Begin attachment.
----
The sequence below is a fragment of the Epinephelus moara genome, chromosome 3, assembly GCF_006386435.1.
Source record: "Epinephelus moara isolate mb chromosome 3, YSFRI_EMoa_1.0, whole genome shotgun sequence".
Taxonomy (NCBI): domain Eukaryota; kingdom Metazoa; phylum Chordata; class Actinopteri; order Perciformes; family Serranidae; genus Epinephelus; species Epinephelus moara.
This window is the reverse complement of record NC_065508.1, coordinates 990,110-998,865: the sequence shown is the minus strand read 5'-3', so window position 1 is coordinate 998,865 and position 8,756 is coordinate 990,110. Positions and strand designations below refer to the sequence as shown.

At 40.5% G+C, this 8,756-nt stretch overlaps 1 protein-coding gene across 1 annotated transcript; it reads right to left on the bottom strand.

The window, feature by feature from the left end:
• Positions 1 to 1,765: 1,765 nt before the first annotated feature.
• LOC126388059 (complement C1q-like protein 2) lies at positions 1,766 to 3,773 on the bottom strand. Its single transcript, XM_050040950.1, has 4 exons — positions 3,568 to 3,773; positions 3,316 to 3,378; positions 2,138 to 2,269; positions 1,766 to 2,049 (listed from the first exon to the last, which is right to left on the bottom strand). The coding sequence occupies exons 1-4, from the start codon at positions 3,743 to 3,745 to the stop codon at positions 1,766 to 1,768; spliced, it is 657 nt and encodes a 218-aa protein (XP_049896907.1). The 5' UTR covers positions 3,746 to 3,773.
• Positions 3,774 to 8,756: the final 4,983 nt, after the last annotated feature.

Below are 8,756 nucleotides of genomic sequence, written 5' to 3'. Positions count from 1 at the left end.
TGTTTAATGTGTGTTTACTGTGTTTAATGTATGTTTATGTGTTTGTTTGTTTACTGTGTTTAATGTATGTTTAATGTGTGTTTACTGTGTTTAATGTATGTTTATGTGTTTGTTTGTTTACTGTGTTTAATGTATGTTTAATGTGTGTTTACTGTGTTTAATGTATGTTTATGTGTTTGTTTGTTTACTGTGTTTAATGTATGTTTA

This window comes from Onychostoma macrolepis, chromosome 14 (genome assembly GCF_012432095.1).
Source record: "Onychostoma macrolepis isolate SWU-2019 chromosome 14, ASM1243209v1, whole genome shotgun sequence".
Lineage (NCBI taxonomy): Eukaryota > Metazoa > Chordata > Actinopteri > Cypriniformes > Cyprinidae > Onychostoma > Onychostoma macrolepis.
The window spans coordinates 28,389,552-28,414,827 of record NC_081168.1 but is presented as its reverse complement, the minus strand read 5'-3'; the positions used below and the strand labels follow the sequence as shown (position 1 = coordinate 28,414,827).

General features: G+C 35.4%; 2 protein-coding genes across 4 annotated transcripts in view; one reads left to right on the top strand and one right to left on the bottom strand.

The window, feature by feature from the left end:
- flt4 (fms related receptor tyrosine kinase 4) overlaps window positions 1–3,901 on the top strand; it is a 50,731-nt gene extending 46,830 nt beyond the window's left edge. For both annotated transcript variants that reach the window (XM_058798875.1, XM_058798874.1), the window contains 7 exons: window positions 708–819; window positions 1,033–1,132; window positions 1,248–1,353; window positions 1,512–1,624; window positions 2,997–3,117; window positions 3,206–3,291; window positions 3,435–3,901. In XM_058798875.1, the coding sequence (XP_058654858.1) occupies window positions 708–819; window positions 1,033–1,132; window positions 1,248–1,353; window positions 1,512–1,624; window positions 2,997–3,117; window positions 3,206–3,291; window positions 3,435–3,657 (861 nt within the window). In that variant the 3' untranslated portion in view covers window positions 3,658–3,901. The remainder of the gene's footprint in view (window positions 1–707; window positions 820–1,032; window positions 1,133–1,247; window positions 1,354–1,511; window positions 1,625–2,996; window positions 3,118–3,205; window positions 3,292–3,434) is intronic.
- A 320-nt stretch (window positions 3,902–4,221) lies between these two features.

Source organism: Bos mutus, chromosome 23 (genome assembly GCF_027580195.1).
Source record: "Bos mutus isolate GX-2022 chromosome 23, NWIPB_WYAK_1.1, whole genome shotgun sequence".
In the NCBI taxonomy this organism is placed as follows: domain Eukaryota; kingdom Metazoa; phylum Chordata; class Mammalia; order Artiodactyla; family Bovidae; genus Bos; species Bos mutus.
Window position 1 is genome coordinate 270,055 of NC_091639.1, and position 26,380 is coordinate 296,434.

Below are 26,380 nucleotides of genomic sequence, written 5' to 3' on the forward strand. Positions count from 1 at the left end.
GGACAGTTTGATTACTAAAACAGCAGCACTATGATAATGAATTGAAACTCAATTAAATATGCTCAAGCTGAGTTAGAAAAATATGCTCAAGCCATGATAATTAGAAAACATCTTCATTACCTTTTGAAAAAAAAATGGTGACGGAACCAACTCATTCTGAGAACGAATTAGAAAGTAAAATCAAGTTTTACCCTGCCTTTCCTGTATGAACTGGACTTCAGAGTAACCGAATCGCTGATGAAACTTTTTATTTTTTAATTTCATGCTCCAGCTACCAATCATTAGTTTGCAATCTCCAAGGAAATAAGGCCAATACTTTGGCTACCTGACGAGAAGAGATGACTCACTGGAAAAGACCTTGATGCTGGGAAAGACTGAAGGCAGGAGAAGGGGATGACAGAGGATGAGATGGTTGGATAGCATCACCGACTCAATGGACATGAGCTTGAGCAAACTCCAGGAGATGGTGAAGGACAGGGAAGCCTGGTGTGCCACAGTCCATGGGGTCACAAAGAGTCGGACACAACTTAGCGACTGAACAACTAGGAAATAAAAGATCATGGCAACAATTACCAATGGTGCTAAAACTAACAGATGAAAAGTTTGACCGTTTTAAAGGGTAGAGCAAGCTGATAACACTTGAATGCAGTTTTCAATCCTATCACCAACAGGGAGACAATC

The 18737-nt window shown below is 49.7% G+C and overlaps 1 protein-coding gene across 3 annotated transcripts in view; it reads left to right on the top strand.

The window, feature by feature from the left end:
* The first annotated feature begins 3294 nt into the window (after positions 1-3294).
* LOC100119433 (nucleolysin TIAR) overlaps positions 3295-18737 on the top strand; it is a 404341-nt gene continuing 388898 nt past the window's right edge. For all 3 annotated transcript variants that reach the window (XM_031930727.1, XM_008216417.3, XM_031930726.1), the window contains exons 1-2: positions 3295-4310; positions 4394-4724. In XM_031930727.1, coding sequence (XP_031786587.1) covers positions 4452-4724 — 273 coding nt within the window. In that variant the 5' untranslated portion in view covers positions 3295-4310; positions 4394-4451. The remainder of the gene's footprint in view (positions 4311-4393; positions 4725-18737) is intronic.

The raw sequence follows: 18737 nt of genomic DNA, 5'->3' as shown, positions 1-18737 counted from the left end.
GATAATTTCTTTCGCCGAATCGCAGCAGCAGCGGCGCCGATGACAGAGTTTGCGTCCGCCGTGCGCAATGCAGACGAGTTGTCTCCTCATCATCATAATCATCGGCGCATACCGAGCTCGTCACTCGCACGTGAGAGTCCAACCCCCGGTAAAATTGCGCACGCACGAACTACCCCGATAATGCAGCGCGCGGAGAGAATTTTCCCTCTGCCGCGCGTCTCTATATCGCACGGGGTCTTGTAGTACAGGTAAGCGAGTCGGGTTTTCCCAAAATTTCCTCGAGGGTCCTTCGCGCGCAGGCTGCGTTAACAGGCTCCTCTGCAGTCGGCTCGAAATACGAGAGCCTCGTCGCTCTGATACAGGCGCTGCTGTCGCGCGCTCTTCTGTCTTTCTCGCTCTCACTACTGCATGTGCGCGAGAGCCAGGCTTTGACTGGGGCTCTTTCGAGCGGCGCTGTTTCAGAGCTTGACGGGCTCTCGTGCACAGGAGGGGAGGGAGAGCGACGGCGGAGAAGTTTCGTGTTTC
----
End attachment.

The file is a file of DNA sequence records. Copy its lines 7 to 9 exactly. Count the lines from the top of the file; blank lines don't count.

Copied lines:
• Positions 1 to 1,765: 1,765 nt before the first annotated feature.
• LOC126388059 (complement C1q-like protein 2) lies at positions 1,766 to 3,773 on the bottom strand. Its single transcript, XM_050040950.1, has 4 exons — positions 3,568 to 3,773; positions 3,316 to 3,378; positions 2,138 to 2,269; positions 1,766 to 2,049 (listed from the first exon to the last, which is right to left on the bottom strand). The coding sequence occupies exons 1-4, from the start codon at positions 3,743 to 3,745 to the stop codon at positions 1,766 to 1,768; spliced, it is 657 nt and encodes a 218-aa protein (XP_049896907.1). The 5' UTR covers positions 3,746 to 3,773.
• Positions 3,774 to 8,756: the final 4,983 nt, after the last annotated feature.